While Alabama could get an increased share of federal FCA funds by passing a state-level FCA, that gain could be wiped out or even turned into a net loss for the state once the additional costs of paying state “bounties” to plaintiffs (and their attorneys) are factored into the equation.

Sen. Pittman indicated that a substitute bill was being worked on, but had not been released as of this writing.

Senate Passes Gun Bill to Limit Need for Conceal Carry Permits

Despite an attempted filibuster, the Senate voting 26-8 on Tuesday passed SB 24 by Sen. Gerald Allen, R-Cottondale.

The bill would make a number of substantial changes to Alabama’s gun laws, including removing the concealed weapon permit requirement to carry a pistol in a gun owner’s vehicle. It would add further requirements for owners of restricted-access buildings or facilities to prevent firearms from entering or being on-site.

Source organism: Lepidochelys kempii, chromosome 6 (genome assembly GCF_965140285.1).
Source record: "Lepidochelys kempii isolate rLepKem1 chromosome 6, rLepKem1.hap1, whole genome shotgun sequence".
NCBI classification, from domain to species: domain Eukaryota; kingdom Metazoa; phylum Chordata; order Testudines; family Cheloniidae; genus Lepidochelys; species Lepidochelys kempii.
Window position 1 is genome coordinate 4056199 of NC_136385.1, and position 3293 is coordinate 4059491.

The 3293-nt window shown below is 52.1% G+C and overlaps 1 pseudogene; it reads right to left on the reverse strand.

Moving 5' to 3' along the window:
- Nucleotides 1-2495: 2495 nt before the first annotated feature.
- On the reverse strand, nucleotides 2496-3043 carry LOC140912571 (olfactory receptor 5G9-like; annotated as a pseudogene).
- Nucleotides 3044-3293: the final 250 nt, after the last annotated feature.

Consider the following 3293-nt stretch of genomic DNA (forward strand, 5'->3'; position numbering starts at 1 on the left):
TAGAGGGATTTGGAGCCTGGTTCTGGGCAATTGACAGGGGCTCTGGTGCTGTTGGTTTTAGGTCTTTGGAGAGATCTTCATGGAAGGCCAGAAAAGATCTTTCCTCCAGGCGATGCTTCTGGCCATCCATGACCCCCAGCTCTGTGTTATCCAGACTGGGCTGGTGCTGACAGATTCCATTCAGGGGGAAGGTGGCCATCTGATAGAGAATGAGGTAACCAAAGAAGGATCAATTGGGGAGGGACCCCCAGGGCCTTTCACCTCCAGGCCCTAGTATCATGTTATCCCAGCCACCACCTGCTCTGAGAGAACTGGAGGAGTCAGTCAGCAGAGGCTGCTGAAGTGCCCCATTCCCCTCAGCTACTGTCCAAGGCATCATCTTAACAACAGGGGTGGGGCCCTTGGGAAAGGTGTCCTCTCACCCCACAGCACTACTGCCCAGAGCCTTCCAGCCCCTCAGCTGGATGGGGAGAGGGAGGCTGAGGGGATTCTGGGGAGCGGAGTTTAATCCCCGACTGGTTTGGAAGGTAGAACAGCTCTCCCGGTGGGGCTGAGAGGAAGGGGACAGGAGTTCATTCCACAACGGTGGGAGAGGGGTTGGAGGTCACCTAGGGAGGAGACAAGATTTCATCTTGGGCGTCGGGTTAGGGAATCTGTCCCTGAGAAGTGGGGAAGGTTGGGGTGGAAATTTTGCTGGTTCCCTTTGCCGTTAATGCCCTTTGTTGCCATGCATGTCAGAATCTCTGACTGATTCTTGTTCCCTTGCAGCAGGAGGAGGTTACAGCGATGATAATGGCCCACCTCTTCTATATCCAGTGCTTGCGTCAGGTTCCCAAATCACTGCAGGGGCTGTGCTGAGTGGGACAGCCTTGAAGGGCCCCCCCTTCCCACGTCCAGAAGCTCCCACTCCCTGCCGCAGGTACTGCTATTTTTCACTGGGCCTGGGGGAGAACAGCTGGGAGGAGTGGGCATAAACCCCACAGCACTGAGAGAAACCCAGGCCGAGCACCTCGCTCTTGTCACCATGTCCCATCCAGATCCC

The original bill would have removed the existing requirement for either a concealed weapon permit or property owner consent to carry a pistol on private property belonging to another person or business, but an amendment was adopted to keep those provisions in force.


Franchisees Could Soon See Fair Protection

The Senate Committee on Fiscal Responsibility and Economic Development voting 10-0 on Wednesday favorably reported HB 390, the Franchise Business Protection Act, by Rep. Jim Carns, R-Birmingham.

The bill that has broad support in the business community would protect franchise businesses from harmful National Labor Relations Board rulings such as a precedent that classified a franchisee and a franchisee’s employees as employees of the franchisor.

HB 390 provides that the following persons may not be construed to be employees of a franchisor: a franchisee, an employee of a franchisee, or an independent contractor working for a franchisee. The bill would apply to the enforcement or enactment of rules or ordinances by state agencies or local governmental bodies and to labor relations and collective bargaining.

HB 390 would clarify the definition of the employment relationship and would help ensure that state enforcement agencies and state courts do not adopt the expansive new federal joint-employer standard in state actions.